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13 April 2005 Optical coherence elastography of developing biological tissues
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Biomechanical elastic properties are among the many variables used to characterize in vivo and in vitro tissues. Since these properties depend highly on the micro- and macro- scopic structural organization of tissue, it is useful to understand the mechanical properties and the alterations that occur when tissues are given biomechanical stimuli by applying external forces under different circumstances. Recent advances in tissue engineering have explored and utilized the significant role that externally-applied forces play during the development of engineered tissues. However, current methods for investigating the microscopic biomechanical changes in complex three-dimensional engineered tissues have been limited. Using Optical Coherence Elastography (OCE), we map the spatially-distributed mechanical displacements and strains in a representative model of a developing engineered tissue as cells begin to proliferate and attach within a three-dimensional collagen matrix. OCE is also preformed in the complex developing tissue of the Xenopus laevis (African frog) tadpole. Displacements were quantified by a cross-correlation algorithm on pre- and post- compression images, which were acquired using Optical Coherence Tomography (OCT). The differences in strain were observed over a certain period of time in various regions. OCE was able to differentiate changes in strain over time, which correspond with cell proliferation and matrix deposition as confirmed with histological observations. By anatomically mapping the regional variation of stiffness with micron resolution, it may be possible to provide new insight into the complex process by which engineered and natural tissues develop complex structures.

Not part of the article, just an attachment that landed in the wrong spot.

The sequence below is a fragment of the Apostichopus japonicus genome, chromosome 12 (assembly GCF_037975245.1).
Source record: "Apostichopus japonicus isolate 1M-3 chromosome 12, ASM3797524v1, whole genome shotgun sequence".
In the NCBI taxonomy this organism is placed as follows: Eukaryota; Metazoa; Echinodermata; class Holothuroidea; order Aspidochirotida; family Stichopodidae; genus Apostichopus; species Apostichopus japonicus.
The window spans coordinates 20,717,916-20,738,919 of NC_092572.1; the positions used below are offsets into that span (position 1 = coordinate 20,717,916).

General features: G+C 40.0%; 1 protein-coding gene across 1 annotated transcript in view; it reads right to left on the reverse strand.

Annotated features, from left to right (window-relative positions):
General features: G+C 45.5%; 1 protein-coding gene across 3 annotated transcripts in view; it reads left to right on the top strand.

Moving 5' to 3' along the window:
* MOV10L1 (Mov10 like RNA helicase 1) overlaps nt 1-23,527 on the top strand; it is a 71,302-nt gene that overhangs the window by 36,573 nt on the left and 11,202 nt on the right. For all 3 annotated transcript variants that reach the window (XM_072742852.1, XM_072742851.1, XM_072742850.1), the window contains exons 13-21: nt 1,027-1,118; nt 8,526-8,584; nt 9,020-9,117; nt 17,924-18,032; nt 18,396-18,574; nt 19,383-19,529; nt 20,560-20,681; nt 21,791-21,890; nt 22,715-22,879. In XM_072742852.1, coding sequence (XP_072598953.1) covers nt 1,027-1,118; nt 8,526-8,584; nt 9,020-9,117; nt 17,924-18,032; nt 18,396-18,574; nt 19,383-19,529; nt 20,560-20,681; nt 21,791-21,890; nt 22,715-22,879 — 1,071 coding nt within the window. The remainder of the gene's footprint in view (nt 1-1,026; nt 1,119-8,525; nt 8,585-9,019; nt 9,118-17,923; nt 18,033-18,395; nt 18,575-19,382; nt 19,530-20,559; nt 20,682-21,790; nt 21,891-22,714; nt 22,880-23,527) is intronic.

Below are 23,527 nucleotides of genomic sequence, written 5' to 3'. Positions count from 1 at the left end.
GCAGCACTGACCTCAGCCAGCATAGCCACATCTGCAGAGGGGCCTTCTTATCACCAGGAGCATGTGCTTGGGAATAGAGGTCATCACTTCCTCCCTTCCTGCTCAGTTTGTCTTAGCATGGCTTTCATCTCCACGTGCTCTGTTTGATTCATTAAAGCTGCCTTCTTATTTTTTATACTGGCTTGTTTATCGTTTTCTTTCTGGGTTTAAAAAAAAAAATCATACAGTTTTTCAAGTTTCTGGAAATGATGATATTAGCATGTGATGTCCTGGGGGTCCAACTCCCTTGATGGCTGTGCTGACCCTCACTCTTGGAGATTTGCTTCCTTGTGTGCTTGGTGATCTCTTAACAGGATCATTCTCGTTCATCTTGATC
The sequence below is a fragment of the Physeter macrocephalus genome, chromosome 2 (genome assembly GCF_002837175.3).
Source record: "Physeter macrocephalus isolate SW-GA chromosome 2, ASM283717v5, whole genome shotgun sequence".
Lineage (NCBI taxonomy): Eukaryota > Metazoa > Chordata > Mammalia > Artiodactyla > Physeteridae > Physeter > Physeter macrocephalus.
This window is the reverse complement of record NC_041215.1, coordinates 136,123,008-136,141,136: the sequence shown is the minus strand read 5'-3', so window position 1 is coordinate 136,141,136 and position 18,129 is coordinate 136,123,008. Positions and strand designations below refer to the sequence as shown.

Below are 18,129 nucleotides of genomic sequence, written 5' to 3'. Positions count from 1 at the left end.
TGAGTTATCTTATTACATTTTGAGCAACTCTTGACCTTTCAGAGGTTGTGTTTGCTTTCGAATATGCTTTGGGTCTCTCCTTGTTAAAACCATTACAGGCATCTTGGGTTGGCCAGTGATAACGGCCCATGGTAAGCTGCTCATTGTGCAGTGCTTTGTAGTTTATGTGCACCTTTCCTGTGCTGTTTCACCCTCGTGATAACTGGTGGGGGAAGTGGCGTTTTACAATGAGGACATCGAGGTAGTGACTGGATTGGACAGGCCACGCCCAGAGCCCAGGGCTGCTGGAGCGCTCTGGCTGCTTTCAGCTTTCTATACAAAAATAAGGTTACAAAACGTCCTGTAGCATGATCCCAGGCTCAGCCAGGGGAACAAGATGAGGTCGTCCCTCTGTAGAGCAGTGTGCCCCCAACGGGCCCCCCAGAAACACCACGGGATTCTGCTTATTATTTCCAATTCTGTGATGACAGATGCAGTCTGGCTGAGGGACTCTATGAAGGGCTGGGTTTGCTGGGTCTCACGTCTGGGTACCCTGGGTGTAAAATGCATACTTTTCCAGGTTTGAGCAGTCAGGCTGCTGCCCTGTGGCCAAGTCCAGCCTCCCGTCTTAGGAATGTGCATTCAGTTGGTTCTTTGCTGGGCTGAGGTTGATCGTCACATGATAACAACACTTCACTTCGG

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Han-Jo Ko, Wei Tan, Ronald A. Stack, and Stephen A. Boppart "Optical coherence elastography of developing biological tissues", Proc. SPIE 5690, Coherence Domain Optical Methods and Optical Coherence Tomography in Biomedicine IX, (13 April 2005);

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